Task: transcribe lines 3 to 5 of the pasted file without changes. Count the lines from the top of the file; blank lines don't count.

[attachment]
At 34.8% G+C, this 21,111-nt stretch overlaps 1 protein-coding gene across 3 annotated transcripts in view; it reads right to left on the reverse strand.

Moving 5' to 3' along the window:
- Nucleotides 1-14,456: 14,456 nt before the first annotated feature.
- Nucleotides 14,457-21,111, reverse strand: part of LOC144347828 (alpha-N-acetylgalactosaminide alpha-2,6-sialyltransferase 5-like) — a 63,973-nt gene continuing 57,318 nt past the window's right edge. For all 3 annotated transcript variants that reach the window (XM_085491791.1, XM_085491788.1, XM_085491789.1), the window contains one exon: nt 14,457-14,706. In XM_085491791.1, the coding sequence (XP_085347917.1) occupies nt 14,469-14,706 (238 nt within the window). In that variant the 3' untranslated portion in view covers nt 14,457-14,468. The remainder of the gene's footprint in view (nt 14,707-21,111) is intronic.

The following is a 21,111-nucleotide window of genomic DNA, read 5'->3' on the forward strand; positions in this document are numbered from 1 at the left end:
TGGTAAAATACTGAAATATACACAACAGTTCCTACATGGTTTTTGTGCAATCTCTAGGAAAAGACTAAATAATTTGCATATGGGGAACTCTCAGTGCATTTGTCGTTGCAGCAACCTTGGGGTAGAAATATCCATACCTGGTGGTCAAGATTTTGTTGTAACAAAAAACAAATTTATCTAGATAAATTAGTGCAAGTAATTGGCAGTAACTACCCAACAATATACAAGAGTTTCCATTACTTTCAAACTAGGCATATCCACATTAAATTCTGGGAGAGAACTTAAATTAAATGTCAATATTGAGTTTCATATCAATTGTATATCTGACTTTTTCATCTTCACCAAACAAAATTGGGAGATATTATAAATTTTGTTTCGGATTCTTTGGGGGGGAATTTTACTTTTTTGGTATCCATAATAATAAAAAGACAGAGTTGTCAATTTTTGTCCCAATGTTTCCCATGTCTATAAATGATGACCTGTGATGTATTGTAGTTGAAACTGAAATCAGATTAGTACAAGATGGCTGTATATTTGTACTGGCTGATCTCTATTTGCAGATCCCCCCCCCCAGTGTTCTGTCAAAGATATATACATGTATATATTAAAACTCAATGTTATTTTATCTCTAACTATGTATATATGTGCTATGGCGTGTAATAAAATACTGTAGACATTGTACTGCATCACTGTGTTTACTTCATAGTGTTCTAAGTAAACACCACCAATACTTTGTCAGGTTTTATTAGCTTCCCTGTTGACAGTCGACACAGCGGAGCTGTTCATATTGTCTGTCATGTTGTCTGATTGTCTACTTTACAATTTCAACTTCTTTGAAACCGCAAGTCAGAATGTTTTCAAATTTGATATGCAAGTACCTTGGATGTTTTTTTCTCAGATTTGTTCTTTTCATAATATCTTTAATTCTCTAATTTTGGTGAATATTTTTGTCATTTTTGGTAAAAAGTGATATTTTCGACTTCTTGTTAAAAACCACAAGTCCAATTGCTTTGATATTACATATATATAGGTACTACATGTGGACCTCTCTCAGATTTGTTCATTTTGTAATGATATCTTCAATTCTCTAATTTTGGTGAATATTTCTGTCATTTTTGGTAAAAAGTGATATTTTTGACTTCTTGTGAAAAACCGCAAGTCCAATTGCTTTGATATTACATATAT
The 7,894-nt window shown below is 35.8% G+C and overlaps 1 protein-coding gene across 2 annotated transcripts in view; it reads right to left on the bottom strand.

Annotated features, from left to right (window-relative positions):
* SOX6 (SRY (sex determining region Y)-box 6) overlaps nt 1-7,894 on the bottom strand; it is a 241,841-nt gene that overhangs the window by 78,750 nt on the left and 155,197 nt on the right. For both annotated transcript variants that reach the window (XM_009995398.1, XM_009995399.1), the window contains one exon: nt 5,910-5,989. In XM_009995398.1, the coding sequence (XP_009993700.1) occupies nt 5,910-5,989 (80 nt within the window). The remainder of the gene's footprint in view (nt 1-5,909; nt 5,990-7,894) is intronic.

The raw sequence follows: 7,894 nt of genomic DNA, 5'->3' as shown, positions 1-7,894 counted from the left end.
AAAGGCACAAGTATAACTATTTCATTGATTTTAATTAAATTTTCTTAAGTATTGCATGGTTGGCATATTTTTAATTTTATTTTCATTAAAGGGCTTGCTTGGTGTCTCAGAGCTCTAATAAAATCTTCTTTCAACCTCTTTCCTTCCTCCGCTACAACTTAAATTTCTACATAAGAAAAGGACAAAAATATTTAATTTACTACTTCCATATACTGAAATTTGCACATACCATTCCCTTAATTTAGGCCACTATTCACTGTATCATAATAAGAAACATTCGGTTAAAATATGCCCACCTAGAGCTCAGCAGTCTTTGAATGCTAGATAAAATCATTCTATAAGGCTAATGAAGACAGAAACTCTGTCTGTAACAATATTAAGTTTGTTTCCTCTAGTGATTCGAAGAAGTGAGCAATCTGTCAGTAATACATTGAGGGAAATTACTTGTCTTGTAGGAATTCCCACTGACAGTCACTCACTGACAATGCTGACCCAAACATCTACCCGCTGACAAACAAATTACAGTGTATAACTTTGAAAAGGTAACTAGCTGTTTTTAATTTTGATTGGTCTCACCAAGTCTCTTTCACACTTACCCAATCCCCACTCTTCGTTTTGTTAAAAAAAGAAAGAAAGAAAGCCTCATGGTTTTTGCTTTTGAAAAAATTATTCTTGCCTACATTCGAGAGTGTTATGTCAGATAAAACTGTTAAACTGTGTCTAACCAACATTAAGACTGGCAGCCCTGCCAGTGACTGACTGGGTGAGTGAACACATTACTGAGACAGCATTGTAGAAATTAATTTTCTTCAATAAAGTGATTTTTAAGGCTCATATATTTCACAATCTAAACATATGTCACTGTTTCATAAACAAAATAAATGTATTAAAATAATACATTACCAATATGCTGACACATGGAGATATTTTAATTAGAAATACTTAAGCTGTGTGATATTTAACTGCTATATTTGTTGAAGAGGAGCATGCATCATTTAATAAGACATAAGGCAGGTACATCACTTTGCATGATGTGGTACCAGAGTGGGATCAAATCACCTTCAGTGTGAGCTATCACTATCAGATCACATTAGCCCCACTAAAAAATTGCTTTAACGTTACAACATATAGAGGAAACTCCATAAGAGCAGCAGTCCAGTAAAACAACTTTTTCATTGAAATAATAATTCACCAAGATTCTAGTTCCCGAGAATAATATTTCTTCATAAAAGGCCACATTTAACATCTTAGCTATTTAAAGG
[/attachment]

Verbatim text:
- Nucleotides 1-14,456: 14,456 nt before the first annotated feature.
- Nucleotides 14,457-21,111, reverse strand: part of LOC144347828 (alpha-N-acetylgalactosaminide alpha-2,6-sialyltransferase 5-like) — a 63,973-nt gene continuing 57,318 nt past the window's right edge. For all 3 annotated transcript variants that reach the window (XM_085491791.1, XM_085491788.1, XM_085491789.1), the window contains one exon: nt 14,457-14,706. In XM_085491791.1, the coding sequence (XP_085347917.1) occupies nt 14,469-14,706 (238 nt within the window). In that variant the 3' untranslated portion in view covers nt 14,457-14,468. The remainder of the gene's footprint in view (nt 14,707-21,111) is intronic.

The following is a 21,111-nucleotide window of genomic DNA, read 5'->3' on the forward strand; positions in this document are numbered from 1 at the left end: